Besides the Selection Strategy in search path branch Selection an additional aspect is seen. To avoid a risk that any high quality node is unvisited that is located near the rood node already. To reach such a design goal a possible solution is to favor traversing any unexplored child node over following explored siblings. Widening the search tree is then favored over deepening. Critics could be that randomness of Monte-Carlo methods is reduced if applied.

In UCThello the select child step implements the UCT algorithm. The UCB related code is part of the UctNode.prototype.selectChild function.

Additionally UCThello implements to favor early Selection of a traversed node on any unexplored (or unexamined) child existing. Such an unexplored (or unexamined) child is preferred over continuing traversing any explored node.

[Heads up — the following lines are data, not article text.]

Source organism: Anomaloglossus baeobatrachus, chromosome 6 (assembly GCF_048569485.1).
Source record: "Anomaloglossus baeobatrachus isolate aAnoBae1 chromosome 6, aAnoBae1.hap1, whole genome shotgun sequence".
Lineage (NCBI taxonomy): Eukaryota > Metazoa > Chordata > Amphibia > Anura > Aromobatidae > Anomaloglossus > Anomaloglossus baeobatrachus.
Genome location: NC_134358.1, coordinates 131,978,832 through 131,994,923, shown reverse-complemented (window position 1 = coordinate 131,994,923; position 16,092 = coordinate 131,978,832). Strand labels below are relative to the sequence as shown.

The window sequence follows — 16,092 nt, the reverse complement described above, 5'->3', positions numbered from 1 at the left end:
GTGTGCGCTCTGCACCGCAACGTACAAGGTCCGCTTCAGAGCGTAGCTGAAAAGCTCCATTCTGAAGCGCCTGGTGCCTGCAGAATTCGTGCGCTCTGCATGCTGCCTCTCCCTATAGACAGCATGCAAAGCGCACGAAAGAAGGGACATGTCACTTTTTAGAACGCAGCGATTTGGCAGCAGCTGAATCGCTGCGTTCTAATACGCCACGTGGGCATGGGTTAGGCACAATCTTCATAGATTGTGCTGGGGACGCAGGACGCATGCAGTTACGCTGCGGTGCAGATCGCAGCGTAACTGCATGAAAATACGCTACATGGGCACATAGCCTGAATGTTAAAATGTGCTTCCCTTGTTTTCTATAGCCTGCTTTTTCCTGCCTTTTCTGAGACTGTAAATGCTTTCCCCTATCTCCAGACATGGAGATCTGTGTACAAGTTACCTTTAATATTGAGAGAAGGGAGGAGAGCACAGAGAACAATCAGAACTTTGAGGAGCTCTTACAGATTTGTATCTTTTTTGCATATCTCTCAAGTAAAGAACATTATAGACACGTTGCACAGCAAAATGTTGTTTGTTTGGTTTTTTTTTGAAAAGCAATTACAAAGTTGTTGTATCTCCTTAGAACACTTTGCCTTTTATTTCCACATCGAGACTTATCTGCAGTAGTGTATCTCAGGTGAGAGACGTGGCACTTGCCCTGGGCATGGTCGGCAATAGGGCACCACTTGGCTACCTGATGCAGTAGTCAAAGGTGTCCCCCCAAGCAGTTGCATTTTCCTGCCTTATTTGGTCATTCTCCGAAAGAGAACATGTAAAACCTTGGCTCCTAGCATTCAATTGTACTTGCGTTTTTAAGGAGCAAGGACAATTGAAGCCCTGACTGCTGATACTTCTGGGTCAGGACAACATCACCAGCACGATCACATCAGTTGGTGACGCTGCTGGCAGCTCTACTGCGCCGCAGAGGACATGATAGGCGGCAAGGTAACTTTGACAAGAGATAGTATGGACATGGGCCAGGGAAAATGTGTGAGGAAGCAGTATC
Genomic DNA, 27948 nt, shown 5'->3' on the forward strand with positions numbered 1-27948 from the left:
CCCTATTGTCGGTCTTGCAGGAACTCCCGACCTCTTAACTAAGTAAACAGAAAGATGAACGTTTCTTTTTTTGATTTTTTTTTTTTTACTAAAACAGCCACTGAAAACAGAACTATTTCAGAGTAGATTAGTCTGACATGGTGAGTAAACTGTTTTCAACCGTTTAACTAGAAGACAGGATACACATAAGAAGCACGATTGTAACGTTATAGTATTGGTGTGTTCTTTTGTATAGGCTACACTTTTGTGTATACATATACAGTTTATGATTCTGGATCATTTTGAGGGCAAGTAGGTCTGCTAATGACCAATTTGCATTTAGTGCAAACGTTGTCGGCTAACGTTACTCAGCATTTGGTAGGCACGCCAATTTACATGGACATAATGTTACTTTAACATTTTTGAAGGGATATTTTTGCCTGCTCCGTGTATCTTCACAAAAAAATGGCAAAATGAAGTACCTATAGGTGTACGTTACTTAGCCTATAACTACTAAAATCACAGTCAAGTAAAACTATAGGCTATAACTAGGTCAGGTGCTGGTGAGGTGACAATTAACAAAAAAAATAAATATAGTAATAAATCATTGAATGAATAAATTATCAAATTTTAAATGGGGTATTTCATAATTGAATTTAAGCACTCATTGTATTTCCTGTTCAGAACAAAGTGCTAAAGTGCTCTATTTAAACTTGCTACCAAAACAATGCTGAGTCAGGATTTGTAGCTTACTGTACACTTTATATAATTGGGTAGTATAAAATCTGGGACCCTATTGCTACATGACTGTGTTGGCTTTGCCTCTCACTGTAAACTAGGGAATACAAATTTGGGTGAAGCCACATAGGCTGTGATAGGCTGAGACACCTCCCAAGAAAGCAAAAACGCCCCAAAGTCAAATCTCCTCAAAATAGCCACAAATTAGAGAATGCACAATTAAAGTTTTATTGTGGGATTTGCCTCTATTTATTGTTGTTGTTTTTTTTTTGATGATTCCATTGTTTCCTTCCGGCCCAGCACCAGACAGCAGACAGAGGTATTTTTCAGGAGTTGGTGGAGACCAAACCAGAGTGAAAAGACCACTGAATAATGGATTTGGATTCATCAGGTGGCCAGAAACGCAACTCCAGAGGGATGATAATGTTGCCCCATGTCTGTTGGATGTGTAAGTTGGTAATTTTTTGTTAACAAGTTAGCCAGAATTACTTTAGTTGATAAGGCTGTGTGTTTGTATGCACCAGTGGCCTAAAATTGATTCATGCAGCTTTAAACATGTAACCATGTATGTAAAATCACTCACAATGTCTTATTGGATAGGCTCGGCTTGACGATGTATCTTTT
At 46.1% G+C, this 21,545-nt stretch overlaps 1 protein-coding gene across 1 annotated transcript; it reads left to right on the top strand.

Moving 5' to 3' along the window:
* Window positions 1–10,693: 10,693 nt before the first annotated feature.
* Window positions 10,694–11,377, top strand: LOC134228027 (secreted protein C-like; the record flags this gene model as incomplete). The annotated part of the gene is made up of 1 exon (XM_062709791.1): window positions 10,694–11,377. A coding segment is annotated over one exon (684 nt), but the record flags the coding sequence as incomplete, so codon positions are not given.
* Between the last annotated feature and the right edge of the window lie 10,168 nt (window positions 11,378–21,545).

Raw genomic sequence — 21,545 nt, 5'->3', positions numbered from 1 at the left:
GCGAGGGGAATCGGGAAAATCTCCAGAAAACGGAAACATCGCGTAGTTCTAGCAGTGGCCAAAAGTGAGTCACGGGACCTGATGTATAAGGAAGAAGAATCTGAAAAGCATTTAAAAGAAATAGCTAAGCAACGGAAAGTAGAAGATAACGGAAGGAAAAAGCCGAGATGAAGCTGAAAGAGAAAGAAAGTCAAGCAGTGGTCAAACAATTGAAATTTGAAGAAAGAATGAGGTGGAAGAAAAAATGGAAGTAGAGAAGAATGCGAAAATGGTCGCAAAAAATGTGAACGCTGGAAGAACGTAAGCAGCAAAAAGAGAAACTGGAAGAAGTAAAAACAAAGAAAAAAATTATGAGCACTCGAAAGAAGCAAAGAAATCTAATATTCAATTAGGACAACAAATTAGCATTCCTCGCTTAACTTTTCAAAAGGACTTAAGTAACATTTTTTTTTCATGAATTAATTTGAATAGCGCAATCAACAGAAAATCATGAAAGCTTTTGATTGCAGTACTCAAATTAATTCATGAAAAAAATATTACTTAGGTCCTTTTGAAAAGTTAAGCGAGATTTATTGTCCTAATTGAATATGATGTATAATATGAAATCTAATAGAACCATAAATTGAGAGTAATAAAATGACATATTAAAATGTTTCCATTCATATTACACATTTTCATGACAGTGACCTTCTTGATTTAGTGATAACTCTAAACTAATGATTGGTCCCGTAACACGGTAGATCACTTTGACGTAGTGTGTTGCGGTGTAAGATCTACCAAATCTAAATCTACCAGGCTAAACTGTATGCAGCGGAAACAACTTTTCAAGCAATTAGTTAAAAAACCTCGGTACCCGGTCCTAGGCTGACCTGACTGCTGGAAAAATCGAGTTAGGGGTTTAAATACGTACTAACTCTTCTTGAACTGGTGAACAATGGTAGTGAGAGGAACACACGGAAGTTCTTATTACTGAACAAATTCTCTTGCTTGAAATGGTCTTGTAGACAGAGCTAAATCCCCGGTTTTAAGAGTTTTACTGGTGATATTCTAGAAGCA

var node = root;
var variantBoard = board.copy();
/* Selection */
while (node.unexamined.length == 0 && node.children.length > 0) {
  node = node.selectChild();
  variantBoard.doAction(node.action);
}

Expansion

The objective of the Expansion step is to add a new unexplored child of the node determined by the previous Selection.

If the node determined by the Selection is an inner node instead of a leaf node then this node has a combination of explored and unexplored children. Either way an unexplored child shall be added for the coming Simulation state. Only exception is that a leaf node has been reached representing a terminal node. In such a case no Expansion and Simulation is needed since a terminal node means that a end of game is implied at that node on the search path.

Sometimes you will find implementations where multiple Expansions take place on the Selection node. This simply means a set of child nodes is added at once then.

In UCThello exactly one node will be added unless a terminal node is reached and the list of remaining unexplored child nodes is determined before. To avoid any preferred order when getting a node from the set of remaining nodes or when a dependency from any parameter or state exists the returned node is selected randomly.